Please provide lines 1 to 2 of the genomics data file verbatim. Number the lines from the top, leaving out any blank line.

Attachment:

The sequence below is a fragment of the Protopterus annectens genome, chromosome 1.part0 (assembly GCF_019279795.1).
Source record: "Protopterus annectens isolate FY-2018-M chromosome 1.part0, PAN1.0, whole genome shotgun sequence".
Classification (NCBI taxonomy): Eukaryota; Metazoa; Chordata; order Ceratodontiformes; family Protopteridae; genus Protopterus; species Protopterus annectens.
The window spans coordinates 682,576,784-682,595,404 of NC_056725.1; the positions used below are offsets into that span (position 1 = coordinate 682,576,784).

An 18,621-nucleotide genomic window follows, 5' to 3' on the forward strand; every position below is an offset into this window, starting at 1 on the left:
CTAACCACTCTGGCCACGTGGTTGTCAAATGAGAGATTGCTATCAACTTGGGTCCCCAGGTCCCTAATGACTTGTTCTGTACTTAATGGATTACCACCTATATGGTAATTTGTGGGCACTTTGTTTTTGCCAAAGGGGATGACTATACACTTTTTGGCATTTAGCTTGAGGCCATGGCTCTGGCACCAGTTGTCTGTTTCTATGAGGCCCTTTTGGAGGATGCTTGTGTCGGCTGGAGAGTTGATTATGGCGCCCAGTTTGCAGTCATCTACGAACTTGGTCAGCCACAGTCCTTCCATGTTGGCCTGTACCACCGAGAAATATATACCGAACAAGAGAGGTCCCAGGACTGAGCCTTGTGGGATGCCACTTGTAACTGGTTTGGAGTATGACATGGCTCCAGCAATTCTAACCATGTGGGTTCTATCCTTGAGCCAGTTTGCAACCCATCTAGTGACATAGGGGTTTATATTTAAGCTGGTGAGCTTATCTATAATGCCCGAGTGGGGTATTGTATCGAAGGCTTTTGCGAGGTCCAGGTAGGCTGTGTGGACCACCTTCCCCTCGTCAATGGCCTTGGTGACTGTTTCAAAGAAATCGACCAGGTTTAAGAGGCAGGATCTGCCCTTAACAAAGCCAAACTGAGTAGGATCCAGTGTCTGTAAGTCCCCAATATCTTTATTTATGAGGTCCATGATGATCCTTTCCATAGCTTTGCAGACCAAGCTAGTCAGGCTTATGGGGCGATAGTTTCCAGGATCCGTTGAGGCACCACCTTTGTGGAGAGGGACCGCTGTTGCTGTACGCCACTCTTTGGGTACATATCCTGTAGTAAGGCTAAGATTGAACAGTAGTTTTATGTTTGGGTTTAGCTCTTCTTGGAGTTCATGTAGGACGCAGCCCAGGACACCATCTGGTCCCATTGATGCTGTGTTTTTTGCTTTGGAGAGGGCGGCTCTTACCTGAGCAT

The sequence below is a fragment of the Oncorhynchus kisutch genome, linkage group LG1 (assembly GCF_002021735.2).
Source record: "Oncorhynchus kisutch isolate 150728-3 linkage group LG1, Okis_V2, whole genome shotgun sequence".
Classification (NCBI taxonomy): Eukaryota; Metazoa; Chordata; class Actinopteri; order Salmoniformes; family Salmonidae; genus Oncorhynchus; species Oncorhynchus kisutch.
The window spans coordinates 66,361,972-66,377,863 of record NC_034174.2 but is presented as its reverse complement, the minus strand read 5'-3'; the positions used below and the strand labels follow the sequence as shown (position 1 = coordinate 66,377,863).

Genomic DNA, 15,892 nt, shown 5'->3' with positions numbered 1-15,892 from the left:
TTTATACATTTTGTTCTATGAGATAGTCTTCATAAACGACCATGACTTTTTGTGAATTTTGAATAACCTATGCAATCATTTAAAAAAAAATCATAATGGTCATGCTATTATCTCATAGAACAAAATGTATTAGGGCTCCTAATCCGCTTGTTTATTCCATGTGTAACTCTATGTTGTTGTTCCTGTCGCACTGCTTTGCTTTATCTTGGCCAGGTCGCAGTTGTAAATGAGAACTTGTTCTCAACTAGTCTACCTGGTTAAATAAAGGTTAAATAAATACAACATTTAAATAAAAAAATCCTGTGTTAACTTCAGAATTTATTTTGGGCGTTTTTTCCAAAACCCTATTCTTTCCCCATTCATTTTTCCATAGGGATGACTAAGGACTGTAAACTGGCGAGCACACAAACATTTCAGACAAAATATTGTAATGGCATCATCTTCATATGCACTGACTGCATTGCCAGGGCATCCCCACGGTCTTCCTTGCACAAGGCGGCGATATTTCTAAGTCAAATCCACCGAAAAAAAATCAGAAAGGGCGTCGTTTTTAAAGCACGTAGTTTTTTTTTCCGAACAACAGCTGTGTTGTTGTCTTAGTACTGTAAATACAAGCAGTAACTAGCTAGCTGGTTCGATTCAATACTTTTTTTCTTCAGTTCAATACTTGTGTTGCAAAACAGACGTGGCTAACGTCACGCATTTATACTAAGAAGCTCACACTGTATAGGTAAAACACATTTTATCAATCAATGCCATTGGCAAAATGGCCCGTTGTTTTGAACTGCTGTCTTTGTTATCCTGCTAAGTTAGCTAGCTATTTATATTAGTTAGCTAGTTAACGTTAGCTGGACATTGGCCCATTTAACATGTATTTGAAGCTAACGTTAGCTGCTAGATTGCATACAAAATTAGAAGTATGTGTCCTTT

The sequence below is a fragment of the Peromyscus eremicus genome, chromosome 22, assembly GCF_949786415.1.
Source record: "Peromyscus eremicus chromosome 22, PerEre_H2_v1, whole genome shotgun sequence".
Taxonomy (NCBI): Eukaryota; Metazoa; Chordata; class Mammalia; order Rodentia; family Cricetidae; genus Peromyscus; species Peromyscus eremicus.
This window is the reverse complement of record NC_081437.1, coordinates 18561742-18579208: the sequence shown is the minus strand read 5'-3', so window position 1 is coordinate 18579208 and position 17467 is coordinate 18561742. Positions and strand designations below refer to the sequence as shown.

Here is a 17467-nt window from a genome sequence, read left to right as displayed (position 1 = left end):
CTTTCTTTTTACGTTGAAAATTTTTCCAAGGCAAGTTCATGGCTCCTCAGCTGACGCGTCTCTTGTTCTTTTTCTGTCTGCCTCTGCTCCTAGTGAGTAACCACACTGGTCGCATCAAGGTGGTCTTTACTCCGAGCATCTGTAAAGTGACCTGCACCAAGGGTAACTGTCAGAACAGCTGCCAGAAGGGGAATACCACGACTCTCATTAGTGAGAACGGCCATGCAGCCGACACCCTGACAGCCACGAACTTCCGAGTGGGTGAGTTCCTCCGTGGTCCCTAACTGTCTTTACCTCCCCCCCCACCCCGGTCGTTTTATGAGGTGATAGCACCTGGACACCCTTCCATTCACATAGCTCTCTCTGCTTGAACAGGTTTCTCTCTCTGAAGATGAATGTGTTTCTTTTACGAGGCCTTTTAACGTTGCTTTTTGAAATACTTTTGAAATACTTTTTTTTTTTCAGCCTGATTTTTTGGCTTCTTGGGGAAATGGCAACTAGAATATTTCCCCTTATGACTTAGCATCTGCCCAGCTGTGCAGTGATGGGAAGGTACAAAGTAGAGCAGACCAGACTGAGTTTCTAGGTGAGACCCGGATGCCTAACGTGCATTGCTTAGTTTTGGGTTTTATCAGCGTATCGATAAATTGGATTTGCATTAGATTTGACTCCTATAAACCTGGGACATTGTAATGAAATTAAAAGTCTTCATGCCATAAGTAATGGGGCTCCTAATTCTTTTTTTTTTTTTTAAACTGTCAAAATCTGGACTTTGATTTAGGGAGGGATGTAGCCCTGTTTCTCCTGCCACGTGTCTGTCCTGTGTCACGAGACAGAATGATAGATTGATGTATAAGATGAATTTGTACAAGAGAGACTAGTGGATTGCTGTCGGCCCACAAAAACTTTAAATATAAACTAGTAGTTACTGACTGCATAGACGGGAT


The sequence below is a fragment of the Protopterus annectens genome, chromosome 1.part0 (assembly GCF_019279795.1).
Source record: "Protopterus annectens isolate FY-2018-M chromosome 1.part0, PAN1.0, whole genome shotgun sequence".